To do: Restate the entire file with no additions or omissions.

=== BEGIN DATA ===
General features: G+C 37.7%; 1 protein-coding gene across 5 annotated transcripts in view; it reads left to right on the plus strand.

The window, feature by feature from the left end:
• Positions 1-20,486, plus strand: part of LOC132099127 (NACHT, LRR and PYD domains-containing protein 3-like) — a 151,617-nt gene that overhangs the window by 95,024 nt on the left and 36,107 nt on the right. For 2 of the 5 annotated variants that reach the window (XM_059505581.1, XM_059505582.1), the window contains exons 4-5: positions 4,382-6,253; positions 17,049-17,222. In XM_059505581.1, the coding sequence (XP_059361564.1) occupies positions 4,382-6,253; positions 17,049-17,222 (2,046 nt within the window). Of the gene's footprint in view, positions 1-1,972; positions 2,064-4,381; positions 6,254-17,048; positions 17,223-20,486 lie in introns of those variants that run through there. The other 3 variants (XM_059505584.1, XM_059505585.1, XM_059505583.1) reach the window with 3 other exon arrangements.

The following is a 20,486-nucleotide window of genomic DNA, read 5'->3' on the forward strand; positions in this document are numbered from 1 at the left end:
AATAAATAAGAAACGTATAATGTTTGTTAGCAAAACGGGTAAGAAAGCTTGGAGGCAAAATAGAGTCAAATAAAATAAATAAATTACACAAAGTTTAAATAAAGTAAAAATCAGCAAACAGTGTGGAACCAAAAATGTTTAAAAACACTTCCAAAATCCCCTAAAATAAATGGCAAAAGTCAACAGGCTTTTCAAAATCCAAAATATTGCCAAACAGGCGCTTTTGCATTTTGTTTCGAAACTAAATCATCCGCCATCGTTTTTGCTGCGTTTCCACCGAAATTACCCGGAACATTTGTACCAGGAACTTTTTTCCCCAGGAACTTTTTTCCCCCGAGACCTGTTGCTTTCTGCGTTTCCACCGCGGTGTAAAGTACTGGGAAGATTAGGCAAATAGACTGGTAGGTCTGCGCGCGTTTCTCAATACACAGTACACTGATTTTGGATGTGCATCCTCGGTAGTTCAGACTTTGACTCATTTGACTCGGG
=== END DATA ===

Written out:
General features: G+C 37.7%; 1 protein-coding gene across 5 annotated transcripts in view; it reads left to right on the plus strand.

The window, feature by feature from the left end:
• Positions 1-20,486, plus strand: part of LOC132099127 (NACHT, LRR and PYD domains-containing protein 3-like) — a 151,617-nt gene that overhangs the window by 95,024 nt on the left and 36,107 nt on the right. For 2 of the 5 annotated variants that reach the window (XM_059505581.1, XM_059505582.1), the window contains exons 4-5: positions 4,382-6,253; positions 17,049-17,222. In XM_059505581.1, the coding sequence (XP_059361564.1) occupies positions 4,382-6,253; positions 17,049-17,222 (2,046 nt within the window). Of the gene's footprint in view, positions 1-1,972; positions 2,064-4,381; positions 6,254-17,048; positions 17,223-20,486 lie in introns of those variants that run through there. The other 3 variants (XM_059505584.1, XM_059505585.1, XM_059505583.1) reach the window with 3 other exon arrangements.

The following is a 20,486-nucleotide window of genomic DNA, read 5'->3' on the forward strand; positions in this document are numbered from 1 at the left end:
AATAAATAAGAAACGTATAATGTTTGTTAGCAAAACGGGTAAGAAAGCTTGGAGGCAAAATAGAGTCAAATAAAATAAATAAATTACACAAAGTTTAAATAAAGTAAAAATCAGCAAACAGTGTGGAACCAAAAATGTTTAAAAACACTTCCAAAATCCCCTAAAATAAATGGCAAAAGTCAACAGGCTTTTCAAAATCCAAAATATTGCCAAACAGGCGCTTTTGCATTTTGTTTCGAAACTAAATCATCCGCCATCGTTTTTGCTGCGTTTCCACCGAAATTACCCGGAACATTTGTACCAGGAACTTTTTTCCCCAGGAACTTTTTTCCCCCGAGACCTGTTGCTTTCTGCGTTTCCACCGCGGTGTAAAGTACTGGGAAGATTAGGCAAATAGACTGGTAGGTCTGCGCGCGTTTCTCAATACACAGTACACTGATTTTGGATGTGCATCCTCGGTAGTTCAGACTTTGACTCATTTGACTCGGG